The Sabbasava Sutta (MN 2) states that one's release can be "fermentation-free" only if one knows and sees in terms of "appropriate attention" (yoniso manasikara). As the discourse shows, appropriate attention means asking the proper questions about phenomena, regarding them not in terms of self/other or being/non-being, but in terms of the four noble truths. In other words, instead of asking "Do I exist? Don't I exist? What am I?" one asks about an experience, "Is this stress? The origination of stress? The cessation of stress? The path leading to the cessation of stress?" Because each of these categories entails a duty, the answer to these questions determines a course of action: stress should be comprehended, its origination abandoned, its cessation realized, and the path to its cessation developed.[8]

Ayoniso manasikara

Ayoniso manasikara is translated as "inappropriate attention".[9]

See also


  1. 1.0 1.1 1.2 1.3 Guenther (1975), Kindle Locations 406-410.
  2. Kunsang (2004), p. 23.
  3. Bhikkhu Bodhi 2012, Kindle Locations 2225-2232.
  4. Abhidhamma Vipassana icon.png Cetasikas by Nina van Gorkom
  5. Geshe Tashi Tsering 2006, p. 37.
  6. Access to Insight Yoniso
  7. Dharmawheel [1]
  8. One Tool Among Many (Access to Insight)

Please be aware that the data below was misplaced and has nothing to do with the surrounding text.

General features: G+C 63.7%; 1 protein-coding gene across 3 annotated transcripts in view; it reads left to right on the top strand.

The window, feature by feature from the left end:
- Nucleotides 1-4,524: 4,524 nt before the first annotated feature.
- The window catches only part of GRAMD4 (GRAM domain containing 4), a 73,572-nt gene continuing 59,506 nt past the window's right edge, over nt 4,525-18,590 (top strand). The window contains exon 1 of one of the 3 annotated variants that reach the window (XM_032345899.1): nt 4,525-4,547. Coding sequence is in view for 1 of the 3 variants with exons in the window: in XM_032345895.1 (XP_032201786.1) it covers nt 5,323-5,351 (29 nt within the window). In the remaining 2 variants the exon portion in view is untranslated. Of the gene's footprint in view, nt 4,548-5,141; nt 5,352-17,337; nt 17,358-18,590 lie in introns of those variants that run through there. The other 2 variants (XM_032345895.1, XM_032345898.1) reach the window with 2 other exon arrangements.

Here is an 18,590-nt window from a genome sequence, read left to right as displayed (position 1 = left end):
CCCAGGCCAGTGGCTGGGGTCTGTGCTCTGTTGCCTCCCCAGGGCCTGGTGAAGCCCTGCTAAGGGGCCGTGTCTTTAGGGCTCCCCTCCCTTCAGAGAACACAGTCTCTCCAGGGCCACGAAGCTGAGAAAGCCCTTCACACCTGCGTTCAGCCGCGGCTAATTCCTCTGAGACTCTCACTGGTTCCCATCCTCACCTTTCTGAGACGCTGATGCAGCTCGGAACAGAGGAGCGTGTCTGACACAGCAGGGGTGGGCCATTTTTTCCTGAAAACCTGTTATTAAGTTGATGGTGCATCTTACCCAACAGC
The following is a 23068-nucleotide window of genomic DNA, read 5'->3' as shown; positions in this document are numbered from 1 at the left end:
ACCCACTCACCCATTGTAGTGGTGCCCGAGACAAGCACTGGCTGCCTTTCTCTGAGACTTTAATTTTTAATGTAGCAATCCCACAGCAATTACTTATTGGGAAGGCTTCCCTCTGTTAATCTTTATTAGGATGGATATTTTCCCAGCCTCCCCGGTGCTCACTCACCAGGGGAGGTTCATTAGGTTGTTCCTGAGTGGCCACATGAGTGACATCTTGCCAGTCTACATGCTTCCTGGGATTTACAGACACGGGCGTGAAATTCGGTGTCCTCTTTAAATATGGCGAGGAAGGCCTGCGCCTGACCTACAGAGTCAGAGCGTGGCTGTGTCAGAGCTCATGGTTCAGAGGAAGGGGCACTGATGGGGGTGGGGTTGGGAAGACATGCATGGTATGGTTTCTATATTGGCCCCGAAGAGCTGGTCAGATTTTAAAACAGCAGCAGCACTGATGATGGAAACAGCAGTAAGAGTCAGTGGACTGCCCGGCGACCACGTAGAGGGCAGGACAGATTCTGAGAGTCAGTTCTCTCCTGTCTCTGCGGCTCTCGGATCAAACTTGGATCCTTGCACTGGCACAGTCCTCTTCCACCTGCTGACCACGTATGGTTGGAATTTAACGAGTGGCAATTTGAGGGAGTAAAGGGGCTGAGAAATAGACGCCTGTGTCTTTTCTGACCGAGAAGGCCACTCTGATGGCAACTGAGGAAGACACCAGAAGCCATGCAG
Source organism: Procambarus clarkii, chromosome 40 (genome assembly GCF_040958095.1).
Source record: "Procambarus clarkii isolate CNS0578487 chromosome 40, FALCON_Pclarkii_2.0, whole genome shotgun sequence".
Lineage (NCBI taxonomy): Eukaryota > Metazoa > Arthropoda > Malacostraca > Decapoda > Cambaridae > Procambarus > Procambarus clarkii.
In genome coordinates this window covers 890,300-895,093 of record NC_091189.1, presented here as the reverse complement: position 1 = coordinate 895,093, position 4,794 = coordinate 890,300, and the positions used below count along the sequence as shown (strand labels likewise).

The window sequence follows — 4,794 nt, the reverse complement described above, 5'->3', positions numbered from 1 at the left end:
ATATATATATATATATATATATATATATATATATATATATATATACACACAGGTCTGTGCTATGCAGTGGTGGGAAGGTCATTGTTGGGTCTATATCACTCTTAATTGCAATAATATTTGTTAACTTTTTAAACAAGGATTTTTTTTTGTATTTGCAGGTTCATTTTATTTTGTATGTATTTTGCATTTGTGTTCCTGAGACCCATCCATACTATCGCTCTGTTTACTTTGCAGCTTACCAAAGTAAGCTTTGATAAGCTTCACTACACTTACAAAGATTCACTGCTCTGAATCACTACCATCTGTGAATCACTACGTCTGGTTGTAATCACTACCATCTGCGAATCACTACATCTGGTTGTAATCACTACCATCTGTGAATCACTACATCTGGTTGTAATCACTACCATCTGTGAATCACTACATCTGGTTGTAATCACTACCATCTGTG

9. Access to Insight Yoniso


  • Bhikkhu Bodhi (2012), A Comprehensive Manual of Abhidhamma: The Abhidhammattha Sangaha (Vipassana Meditation and the Buddha's Teachings), Independent Publishers Group Kindle Edition 
  • Geshe Tashi Tsering (2006). Buddhist Psychology: The Foundation of Buddhist Thought. Perseus Books Group. Kindle Edition.
  • Guenther, Herbert V. & Leslie S. Kawamura (1975), Mind in Buddhist Psychology: A Translation of Ye-shes rgyal-mtshan's "The Necklace of Clear Understanding" Dharma Publishing. Kindle Edition.
  • Kunsang, Erik Pema (translator) (2004). Gateway to Knowledge, Vol. 1. North Atlantic Books.
  • Abhidhamma Vipassana icon.png Cetasikas by Nina van Gorkom

External links

This article includes content from Manasikara on Wikipedia (view authors). License under CC BY-SA 3.0. Wikipedia logo